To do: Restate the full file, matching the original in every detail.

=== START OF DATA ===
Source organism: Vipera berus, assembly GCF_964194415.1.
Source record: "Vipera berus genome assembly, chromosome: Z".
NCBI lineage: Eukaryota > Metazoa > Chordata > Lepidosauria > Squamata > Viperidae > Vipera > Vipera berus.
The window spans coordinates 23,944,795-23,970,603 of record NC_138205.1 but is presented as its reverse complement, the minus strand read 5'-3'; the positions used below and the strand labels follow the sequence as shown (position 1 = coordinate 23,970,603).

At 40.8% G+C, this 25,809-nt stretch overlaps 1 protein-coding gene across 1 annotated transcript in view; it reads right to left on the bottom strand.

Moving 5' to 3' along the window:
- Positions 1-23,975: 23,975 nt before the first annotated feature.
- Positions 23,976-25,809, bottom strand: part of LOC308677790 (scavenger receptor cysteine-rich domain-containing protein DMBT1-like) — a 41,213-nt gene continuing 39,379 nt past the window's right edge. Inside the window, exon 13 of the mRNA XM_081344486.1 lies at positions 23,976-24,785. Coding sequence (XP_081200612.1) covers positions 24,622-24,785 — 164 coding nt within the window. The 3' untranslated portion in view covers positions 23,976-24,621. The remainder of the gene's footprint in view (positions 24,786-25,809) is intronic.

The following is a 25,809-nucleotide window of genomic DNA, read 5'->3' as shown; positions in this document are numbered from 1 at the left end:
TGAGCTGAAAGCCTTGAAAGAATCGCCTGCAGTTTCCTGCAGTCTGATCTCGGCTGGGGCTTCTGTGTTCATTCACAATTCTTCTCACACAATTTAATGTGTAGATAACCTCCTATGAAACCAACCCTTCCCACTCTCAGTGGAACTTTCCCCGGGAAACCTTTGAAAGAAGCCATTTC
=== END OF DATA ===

Source organism: Vipera berus, assembly GCF_964194415.1.
Source record: "Vipera berus genome assembly, chromosome: Z".
NCBI lineage: Eukaryota > Metazoa > Chordata > Lepidosauria > Squamata > Viperidae > Vipera > Vipera berus.
The window spans coordinates 23,944,795-23,970,603 of record NC_138205.1 but is presented as its reverse complement, the minus strand read 5'-3'; the positions used below and the strand labels follow the sequence as shown (position 1 = coordinate 23,970,603).

At 40.8% G+C, this 25,809-nt stretch overlaps 1 protein-coding gene across 1 annotated transcript in view; it reads right to left on the bottom strand.

Moving 5' to 3' along the window:
- Positions 1-23,975: 23,975 nt before the first annotated feature.
- Positions 23,976-25,809, bottom strand: part of LOC308677790 (scavenger receptor cysteine-rich domain-containing protein DMBT1-like) — a 41,213-nt gene continuing 39,379 nt past the window's right edge. Inside the window, exon 13 of the mRNA XM_081344486.1 lies at positions 23,976-24,785. Coding sequence (XP_081200612.1) covers positions 24,622-24,785 — 164 coding nt within the window. The 3' untranslated portion in view covers positions 23,976-24,621. The remainder of the gene's footprint in view (positions 24,786-25,809) is intronic.

The following is a 25,809-nucleotide window of genomic DNA, read 5'->3' as shown; positions in this document are numbered from 1 at the left end:
TGAGCTGAAAGCCTTGAAAGAATCGCCTGCAGTTTCCTGCAGTCTGATCTCGGCTGGGGCTTCTGTGTTCATTCACAATTCTTCTCACACAATTTAATGTGTAGATAACCTCCTATGAAACCAACCCTTCCCACTCTCAGTGGAACTTTCCCCGGGAAACCTTTGAAAGAAGCCATTTC